I am speaking at the Con Edison Science, Technology, Energy, Environment, and Math (STEEM) Distinguished Lecturer series on “Food Politics 2020: Food Industry Influence on Nutrition Research and Practice.” It’s from 12:15-1:30 pm at the Science Building, C-201. Details are here.
Is wheat bad for you? Not for most people.
As Food Navigator-USA puts it, “No, wheat does not make people fat and sick.”
Bread lover that I am, I consider recent research to be giving us good news.
Food Navigator is referring to a review of research on whole wheat and health just published in the Journal of Cereal Science of all places. The authors conclude that unless you have celiac disease or wheat allergies, eating whole-wheat foods is good for you.
In fact, foods containing whole-wheat, which have been prepared in customary ways (such as baked or extruded), and eaten in recommended amounts, have been associated with significant reductions in risks for type 2 diabetes, heart disease, and a more favourable long term weight management. Nevertheless, individuals that have a genetic predisposition for developing celiac disease, or who are sensitive or allergic to wheat proteins, will benefit from avoiding wheat and other cereals that contain proteins related to gluten, including primitive wheat species (einkorn, emmer, spelt) and varieties, rye and barley…Based on the available evidence, we conclude that whole-wheat consumption cannot be linked to increased prevalence of obesity in the general population.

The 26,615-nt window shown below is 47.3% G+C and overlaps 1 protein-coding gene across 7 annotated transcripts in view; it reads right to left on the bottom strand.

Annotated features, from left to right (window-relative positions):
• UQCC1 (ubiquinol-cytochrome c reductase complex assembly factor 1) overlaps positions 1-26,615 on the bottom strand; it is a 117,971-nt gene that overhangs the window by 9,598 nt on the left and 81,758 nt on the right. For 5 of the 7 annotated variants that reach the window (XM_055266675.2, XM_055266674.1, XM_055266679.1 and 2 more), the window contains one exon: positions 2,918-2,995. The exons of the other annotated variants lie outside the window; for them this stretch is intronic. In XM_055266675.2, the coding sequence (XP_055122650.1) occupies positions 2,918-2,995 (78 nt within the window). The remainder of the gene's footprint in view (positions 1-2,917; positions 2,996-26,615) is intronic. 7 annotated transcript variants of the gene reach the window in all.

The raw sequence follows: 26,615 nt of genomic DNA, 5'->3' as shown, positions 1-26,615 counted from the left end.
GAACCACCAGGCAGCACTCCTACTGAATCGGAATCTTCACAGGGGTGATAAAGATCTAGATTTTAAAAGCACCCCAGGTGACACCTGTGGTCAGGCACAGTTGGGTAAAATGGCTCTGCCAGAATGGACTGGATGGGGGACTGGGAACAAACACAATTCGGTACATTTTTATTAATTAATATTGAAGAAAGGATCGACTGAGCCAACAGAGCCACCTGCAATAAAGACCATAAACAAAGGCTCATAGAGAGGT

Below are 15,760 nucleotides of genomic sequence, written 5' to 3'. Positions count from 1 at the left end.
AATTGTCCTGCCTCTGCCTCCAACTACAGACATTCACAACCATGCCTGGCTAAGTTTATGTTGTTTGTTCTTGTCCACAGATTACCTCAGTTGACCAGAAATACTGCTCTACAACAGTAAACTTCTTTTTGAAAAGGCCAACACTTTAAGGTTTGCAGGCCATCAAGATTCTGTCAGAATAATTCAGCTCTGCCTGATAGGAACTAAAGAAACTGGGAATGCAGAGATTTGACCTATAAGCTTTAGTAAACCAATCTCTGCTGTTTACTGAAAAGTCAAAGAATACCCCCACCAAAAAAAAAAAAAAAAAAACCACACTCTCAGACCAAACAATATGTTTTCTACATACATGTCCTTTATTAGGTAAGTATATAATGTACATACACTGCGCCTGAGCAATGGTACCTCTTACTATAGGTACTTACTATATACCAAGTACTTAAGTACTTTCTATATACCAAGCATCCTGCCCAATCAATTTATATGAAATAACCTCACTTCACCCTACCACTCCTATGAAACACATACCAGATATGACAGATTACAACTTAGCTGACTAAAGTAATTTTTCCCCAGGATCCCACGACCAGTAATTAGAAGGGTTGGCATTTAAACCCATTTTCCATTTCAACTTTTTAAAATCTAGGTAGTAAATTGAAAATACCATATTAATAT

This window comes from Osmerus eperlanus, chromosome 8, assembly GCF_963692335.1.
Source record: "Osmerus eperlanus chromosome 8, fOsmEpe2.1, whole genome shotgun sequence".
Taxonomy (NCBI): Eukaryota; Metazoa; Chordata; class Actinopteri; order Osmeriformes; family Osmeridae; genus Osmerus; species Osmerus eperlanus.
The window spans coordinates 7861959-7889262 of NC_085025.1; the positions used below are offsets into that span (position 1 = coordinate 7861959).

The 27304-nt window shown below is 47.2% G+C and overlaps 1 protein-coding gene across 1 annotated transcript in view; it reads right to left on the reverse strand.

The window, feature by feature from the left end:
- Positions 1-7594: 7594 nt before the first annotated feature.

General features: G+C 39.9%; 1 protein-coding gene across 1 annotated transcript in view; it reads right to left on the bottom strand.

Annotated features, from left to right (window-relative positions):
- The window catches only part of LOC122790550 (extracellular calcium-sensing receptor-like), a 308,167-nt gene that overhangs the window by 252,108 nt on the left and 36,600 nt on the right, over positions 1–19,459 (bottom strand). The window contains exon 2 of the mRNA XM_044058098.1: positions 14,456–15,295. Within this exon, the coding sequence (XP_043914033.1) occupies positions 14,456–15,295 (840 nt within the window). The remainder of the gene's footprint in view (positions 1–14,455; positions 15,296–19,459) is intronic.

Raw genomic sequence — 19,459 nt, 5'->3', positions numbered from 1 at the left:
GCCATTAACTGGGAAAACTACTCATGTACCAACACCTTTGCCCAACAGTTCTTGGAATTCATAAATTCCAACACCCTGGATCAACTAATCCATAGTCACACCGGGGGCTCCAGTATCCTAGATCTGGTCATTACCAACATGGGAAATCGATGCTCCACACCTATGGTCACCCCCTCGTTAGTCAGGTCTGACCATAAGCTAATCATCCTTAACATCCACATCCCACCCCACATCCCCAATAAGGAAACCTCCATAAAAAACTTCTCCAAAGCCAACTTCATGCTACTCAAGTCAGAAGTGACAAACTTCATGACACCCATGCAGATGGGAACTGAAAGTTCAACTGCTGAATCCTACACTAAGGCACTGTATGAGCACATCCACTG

The authors find little evidence in support of popular myths:
- Proliferation of wheat products parallels obesity and is causally related. No, it does not.
- Wheat starch differs from starches in other foods in especially undesirable ways. No, it does not.
- Whole wheat bread has a higher glycemic index than sugar. No, it does not.
- Wheat contains opioids that make people addictive. No, they do not.
- Food products, including nutritional attributes, overall healthiness, and health benefits.
- Labeling statements in terms of their credibility, helpfulness, and other attributes.
- Terms and statements such as “Made with Whole Grain”, “Multi-Grain”, and “100% Whole Wheat.”
- Whole grain statements beyond the scope of the statements themselves (i.e., halo effects).
- How whole grain statements influence consumer use of the Nutrition Facts.
Can’t wait to see the results. They ought to be out soon.